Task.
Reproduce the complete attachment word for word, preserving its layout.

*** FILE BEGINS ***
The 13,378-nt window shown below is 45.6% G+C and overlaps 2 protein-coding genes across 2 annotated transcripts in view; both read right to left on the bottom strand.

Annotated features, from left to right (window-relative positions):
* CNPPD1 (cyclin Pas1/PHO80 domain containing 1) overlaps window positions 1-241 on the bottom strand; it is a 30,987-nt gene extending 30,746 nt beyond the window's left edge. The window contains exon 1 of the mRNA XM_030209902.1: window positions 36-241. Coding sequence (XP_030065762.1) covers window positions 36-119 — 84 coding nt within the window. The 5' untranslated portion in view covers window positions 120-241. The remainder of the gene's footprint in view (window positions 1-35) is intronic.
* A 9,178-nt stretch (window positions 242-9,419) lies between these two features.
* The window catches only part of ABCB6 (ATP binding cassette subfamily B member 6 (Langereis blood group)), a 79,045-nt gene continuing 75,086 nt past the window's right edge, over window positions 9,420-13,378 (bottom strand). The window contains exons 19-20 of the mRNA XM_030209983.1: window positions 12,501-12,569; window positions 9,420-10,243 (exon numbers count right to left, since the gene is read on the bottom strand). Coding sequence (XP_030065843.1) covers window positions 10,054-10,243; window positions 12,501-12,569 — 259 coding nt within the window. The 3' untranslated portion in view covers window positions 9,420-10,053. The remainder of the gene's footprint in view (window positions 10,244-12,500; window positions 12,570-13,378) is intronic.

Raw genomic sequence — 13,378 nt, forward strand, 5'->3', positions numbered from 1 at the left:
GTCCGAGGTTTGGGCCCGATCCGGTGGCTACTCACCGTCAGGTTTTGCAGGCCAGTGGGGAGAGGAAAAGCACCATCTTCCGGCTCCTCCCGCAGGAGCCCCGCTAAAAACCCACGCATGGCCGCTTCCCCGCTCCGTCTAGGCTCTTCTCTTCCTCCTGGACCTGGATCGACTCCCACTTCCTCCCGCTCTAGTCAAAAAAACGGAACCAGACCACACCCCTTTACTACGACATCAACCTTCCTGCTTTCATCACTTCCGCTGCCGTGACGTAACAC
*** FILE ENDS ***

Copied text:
The 13,378-nt window shown below is 45.6% G+C and overlaps 2 protein-coding genes across 2 annotated transcripts in view; both read right to left on the bottom strand.

Annotated features, from left to right (window-relative positions):
* CNPPD1 (cyclin Pas1/PHO80 domain containing 1) overlaps window positions 1-241 on the bottom strand; it is a 30,987-nt gene extending 30,746 nt beyond the window's left edge. The window contains exon 1 of the mRNA XM_030209902.1: window positions 36-241. Coding sequence (XP_030065762.1) covers window positions 36-119 — 84 coding nt within the window. The 5' untranslated portion in view covers window positions 120-241. The remainder of the gene's footprint in view (window positions 1-35) is intronic.
* A 9,178-nt stretch (window positions 242-9,419) lies between these two features.
* The window catches only part of ABCB6 (ATP binding cassette subfamily B member 6 (Langereis blood group)), a 79,045-nt gene continuing 75,086 nt past the window's right edge, over window positions 9,420-13,378 (bottom strand). The window contains exons 19-20 of the mRNA XM_030209983.1: window positions 12,501-12,569; window positions 9,420-10,243 (exon numbers count right to left, since the gene is read on the bottom strand). Coding sequence (XP_030065843.1) covers window positions 10,054-10,243; window positions 12,501-12,569 — 259 coding nt within the window. The 3' untranslated portion in view covers window positions 9,420-10,053. The remainder of the gene's footprint in view (window positions 10,244-12,500; window positions 12,570-13,378) is intronic.

Raw genomic sequence — 13,378 nt, forward strand, 5'->3', positions numbered from 1 at the left:
GTCCGAGGTTTGGGCCCGATCCGGTGGCTACTCACCGTCAGGTTTTGCAGGCCAGTGGGGAGAGGAAAAGCACCATCTTCCGGCTCCTCCCGCAGGAGCCCCGCTAAAAACCCACGCATGGCCGCTTCCCCGCTCCGTCTAGGCTCTTCTCTTCCTCCTGGACCTGGATCGACTCCCACTTCCTCCCGCTCTAGTCAAAAAAACGGAACCAGACCACACCCCTTTACTACGACATCAACCTTCCTGCTTTCATCACTTCCGCTGCCGTGACGTAACAC